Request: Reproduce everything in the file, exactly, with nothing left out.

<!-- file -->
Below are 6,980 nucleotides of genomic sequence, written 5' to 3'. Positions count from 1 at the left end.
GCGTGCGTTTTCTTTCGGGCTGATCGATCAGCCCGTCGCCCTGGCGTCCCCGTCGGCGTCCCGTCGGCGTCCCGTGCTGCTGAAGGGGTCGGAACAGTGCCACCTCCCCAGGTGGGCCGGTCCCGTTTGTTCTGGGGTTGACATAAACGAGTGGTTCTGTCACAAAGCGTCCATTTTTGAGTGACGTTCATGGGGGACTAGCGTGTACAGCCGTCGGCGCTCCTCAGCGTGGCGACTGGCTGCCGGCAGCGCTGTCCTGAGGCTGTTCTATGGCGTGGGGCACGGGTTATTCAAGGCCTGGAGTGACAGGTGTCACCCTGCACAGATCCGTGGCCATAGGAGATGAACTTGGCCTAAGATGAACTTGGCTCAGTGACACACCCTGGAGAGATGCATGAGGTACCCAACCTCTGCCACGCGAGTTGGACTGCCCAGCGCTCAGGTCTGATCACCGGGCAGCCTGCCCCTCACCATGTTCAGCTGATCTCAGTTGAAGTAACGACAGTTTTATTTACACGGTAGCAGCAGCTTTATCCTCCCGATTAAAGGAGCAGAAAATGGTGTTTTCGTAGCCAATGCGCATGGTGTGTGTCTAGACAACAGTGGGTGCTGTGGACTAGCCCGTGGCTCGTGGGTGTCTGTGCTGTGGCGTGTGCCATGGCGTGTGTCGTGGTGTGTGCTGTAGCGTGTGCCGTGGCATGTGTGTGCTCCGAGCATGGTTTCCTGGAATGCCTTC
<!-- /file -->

Below are 6,980 nucleotides of genomic sequence, written 5' to 3'. Positions count from 1 at the left end.
GCGTGCGTTTTCTTTCGGGCTGATCGATCAGCCCGTCGCCCTGGCGTCCCCGTCGGCGTCCCGTCGGCGTCCCGTGCTGCTGAAGGGGTCGGAACAGTGCCACCTCCCCAGGTGGGCCGGTCCCGTTTGTTCTGGGGTTGACATAAACGAGTGGTTCTGTCACAAAGCGTCCATTTTTGAGTGACGTTCATGGGGGACTAGCGTGTACAGCCGTCGGCGCTCCTCAGCGTGGCGACTGGCTGCCGGCAGCGCTGTCCTGAGGCTGTTCTATGGCGTGGGGCACGGGTTATTCAAGGCCTGGAGTGACAGGTGTCACCCTGCACAGATCCGTGGCCATAGGAGATGAACTTGGCCTAAGATGAACTTGGCTCAGTGACACACCCTGGAGAGATGCATGAGGTACCCAACCTCTGCCACGCGAGTTGGACTGCCCAGCGCTCAGGTCTGATCACCGGGCAGCCTGCCCCTCACCATGTTCAGCTGATCTCAGTTGAAGTAACGACAGTTTTATTTACACGGTAGCAGCAGCTTTATCCTCCCGATTAAAGGAGCAGAAAATGGTGTTTTCGTAGCCAATGCGCATGGTGTGTGTCTAGACAACAGTGGGTGCTGTGGACTAGCCCGTGGCTCGTGGGTGTCTGTGCTGTGGCGTGTGCCATGGCGTGTGTCGTGGTGTGTGCTGTAGCGTGTGCCGTGGCATGTGTGTGCTCCGAGCATGGTTTCCTGGAATGCCTTC